• IN A COUNTRY GARDEN
Provide food and shelter, and watch native birds flock to your gardens. Here's how...
Spot and care for our native birds
Birds bring music, life and colour to our gardens, but sadly we’ve seen a notable decline in their numbers. According to the RSPB, over 40 million birds have vanished from UK skies in just 50 years. Climate change is taking its toll and birds are having to change their migration routes or be forced to nest at different times due to the lack of available food. But there are things we can do on a micro level to help. Visit rspb.org.uk/get-involved
Male blackbirds live up to their name, although females are browner in colour. They are great at pulling big juicy worms out of the ground and will also eat sunflower hearts, dried and live mealworms, suet cake and fruity nibbles.
A hyperactive little bird spotted mostly in trees rather than on the ground. They will nest in wooden boxes and feed on caterpillars, as well as suet and fat balls.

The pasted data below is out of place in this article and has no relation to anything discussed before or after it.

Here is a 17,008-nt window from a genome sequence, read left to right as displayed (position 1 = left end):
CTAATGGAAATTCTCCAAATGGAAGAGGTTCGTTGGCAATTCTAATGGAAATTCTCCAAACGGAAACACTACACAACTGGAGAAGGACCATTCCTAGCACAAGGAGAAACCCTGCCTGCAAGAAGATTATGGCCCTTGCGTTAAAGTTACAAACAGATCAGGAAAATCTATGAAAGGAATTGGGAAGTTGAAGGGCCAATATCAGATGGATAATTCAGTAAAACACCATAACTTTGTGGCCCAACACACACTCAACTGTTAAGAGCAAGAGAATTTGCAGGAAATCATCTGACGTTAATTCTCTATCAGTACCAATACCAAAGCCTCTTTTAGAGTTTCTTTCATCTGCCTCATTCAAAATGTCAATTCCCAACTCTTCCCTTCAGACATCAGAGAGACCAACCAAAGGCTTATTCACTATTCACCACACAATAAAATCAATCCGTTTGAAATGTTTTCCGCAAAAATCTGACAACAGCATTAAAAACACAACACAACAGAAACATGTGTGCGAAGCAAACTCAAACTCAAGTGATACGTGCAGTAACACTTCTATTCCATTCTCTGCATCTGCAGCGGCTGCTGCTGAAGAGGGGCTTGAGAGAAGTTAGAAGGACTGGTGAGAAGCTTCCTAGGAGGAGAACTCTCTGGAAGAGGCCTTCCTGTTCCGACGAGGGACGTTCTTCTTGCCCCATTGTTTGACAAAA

A common garden bird, starlings spend much of their time in flocks and are first in the queue looking for worms in the grass after a wet night. They eat most seed mixes, from sunflower hearts to suet cake, from feeders and off the ground.
The robin, with its distinctive red breast, wears the crown of being Britain’s favourite bird. Provide an open-fronted nest box and watch them line it with leaves, grass, moss, roots and human hair, ready for egg laying.
These beauties bring vibrant colour to our gardens, using their tweezer-like bills to extract seed from thistles, teasels and dandelions. They nest high in trees and use grass, moss and wool to build a home.
Noisy and outgoing, these cheering little birds make their home in holes and crevices of buildings and readily use nest boxes. They eat seeds and scraps and will appreciate sunflower hearts and suet balls in feeders and on tables.
3 tips for attracting birds
Birds need to drink as well as eat, so give yourself an armchair view of a birdbath and keep your camera handy. 2 Untidy borders will act as magnets, so leave dead heads on plants to attract chaffinches and greenfinches.
3 Don’t clear up all the fallen leaves, so carnivorous birds, such as robins and blackbirds can forage for mini beasts.